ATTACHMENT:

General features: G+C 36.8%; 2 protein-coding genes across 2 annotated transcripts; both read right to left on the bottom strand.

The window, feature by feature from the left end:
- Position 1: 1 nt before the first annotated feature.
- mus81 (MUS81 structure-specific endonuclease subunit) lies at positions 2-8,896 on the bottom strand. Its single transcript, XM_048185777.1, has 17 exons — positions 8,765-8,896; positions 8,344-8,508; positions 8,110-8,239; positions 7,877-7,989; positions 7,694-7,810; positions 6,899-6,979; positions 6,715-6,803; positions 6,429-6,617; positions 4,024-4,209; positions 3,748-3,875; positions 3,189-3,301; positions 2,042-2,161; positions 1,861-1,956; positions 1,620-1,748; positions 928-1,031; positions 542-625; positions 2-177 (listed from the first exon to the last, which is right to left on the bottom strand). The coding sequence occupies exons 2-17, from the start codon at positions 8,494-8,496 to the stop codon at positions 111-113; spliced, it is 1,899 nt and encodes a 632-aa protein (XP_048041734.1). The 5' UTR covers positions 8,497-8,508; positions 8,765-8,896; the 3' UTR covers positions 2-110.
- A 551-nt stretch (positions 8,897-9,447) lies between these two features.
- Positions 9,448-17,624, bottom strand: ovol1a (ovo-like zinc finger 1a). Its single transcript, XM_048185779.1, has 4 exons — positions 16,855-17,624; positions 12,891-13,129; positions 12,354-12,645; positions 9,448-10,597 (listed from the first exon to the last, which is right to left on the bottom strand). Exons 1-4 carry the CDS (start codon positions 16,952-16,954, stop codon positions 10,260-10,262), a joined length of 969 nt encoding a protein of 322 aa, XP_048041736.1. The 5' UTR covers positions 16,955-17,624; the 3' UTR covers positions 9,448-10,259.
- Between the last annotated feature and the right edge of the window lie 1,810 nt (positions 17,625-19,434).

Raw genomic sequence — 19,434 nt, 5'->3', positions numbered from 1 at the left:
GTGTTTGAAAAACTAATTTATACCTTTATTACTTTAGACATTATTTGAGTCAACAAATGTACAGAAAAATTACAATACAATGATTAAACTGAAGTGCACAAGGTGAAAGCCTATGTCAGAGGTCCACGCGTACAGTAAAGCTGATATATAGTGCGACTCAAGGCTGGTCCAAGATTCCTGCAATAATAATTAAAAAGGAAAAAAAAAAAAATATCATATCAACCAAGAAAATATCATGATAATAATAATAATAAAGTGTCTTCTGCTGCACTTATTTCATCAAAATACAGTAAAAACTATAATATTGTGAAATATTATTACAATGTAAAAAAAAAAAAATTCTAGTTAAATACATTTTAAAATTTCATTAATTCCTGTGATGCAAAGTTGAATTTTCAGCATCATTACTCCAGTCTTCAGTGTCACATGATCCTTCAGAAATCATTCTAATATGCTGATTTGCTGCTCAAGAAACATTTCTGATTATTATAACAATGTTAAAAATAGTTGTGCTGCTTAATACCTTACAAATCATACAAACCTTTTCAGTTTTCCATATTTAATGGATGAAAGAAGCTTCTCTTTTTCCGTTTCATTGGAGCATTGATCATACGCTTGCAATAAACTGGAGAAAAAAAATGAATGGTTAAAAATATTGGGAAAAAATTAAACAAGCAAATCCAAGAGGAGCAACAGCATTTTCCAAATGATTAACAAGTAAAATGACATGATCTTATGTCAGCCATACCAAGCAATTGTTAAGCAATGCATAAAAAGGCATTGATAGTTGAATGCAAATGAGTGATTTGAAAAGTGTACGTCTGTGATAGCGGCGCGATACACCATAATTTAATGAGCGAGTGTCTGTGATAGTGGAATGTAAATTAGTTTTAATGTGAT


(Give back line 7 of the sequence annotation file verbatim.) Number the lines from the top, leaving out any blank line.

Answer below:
- Between the last annotated feature and the right edge of the window lie 1,810 nt (positions 17,625-19,434).